While AE would not likely have known how the airport was being built she did know it was being built at her request and had no idea what it be like. She had no experienced pilots to talk to about this airport because it didn't exist yet. In fact read pages 15 thru 17 on how this airfield was built. I don't think AE was expecting asphalt runways and a terminal building but she knew it was just being completed for her. Your reply above Marty even states that AE requested 'as long a runway as possible for takeoff,'. She didn't know how long they were.

The idea I floated that she may have been anxious on the state of the airfield is based on these TIGHAR reported facts. Is it arguable that she may have been anxious about this brand new airfield?  Yes. But how many of you pilots out there would take off for a mid ocean airfield just constructed at your request that no one had ever landed on and you know nothing about??  And it's near the end of your normal fuel load and no nearby airports as alternates?    Is it LIKELY she was anxious?  True or false?
Respectfully Submitted;

Irv
 
« Last Edit: December 26, 2011, 09:37:07 PM by Irvine John Donald »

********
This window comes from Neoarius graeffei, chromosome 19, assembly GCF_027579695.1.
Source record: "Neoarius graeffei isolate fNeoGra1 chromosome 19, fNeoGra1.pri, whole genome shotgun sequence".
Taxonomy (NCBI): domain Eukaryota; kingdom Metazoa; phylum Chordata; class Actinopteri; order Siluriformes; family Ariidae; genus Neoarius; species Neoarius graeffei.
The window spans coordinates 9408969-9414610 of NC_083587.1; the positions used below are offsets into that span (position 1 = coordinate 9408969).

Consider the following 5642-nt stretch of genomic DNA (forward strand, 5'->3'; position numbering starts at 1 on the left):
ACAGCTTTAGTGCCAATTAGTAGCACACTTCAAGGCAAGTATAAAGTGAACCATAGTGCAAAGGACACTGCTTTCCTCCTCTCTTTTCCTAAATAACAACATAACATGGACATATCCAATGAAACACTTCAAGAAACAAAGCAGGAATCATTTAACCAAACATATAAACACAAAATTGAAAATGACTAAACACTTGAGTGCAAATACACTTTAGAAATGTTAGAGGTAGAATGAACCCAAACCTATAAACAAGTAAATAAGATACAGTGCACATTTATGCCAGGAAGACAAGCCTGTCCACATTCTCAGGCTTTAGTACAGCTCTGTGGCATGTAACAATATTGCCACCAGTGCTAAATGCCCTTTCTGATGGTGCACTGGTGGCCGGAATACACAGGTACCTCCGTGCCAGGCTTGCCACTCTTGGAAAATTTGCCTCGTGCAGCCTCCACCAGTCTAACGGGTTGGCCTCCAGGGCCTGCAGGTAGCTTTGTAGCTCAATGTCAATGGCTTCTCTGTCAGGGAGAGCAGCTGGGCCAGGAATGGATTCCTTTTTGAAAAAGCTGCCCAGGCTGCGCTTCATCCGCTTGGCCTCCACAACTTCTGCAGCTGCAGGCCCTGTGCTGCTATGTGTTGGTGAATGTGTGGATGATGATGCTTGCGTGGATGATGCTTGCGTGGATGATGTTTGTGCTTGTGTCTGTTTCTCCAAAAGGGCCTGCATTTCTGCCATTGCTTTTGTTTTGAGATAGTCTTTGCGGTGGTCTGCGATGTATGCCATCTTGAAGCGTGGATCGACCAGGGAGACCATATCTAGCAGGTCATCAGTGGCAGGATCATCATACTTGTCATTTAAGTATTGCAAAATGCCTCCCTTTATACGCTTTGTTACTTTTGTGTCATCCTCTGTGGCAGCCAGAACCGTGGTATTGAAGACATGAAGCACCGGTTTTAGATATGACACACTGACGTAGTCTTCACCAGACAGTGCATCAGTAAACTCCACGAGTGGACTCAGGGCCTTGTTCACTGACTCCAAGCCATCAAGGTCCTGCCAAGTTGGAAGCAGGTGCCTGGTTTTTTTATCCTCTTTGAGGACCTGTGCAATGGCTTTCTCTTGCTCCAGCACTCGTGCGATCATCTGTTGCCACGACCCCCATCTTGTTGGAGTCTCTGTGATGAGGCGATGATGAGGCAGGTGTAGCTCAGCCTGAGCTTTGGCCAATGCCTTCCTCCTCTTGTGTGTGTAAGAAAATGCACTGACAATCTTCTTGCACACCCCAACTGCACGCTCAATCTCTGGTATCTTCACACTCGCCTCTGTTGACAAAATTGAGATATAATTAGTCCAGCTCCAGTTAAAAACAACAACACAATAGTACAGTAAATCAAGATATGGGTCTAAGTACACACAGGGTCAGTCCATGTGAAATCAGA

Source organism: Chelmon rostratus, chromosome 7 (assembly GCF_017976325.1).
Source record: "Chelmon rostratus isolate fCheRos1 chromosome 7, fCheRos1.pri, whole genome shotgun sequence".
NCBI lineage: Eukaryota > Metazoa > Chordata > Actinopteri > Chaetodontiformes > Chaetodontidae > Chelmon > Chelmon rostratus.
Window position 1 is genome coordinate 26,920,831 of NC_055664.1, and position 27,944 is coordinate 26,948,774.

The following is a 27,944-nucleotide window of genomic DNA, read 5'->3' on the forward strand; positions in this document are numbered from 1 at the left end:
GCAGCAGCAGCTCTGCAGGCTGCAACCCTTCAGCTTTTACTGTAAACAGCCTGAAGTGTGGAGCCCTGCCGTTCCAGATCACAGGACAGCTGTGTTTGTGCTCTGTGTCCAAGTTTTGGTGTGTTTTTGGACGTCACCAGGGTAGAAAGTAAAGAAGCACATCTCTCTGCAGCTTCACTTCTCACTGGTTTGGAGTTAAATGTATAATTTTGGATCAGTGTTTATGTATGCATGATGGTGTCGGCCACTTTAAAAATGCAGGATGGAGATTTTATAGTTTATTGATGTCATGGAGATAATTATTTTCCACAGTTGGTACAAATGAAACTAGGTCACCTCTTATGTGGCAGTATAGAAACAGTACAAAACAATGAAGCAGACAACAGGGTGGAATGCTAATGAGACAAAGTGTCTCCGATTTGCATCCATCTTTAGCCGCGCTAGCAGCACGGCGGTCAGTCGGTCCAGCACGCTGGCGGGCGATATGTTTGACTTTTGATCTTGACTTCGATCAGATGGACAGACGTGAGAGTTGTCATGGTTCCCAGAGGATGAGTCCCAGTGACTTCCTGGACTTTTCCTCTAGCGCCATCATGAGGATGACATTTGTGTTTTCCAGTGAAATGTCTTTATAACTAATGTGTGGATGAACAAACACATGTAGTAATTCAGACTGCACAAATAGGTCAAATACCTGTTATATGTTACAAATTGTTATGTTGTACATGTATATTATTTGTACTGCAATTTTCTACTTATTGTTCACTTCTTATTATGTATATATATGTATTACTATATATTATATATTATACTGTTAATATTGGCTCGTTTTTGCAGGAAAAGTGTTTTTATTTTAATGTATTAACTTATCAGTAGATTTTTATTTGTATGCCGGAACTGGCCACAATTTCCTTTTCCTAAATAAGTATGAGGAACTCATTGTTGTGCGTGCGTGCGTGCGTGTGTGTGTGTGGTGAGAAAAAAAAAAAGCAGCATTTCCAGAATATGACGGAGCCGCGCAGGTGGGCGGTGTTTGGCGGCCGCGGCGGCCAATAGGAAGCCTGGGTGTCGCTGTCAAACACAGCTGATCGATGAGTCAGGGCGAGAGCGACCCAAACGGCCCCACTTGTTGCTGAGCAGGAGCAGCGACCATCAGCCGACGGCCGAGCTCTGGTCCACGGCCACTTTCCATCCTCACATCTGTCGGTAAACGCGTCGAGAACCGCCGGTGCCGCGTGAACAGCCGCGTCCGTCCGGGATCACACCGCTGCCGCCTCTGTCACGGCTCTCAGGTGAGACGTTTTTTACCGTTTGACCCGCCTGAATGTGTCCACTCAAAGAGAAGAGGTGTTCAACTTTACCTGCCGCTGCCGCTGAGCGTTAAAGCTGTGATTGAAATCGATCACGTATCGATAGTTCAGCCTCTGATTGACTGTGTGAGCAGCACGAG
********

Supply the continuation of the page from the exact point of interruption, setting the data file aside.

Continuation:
Logged

Martin X. Moleski, SJ

  • Administrator
  • *
  • Posts: 2960
Re: Airworthiness Certificate(s); fuel capacity
« Reply #58 on: December 26, 2011, 10:25:52 PM »

Your reply above Marty even states that AE requested 'as long a runway as possible for takeoff,'. She didn't know how long they were.

What is says is that the people in charge of building her the runway reported the existing and planned lengths to her on March 13.

I don't see how you turn that piece of information that she had been told about the length of the runways into the belief that she did not know the length of the runways.

Quote
The idea I floated that she may have been anxious on the state of the airfield is based on these TIGHAR reported facts.

The "reported fact" is that she was told how long the runways were.

What is not a "reported fact" is your surmise that "she may have been anxious" about the airfield.

Maybe she was.

Maybe she wasn't.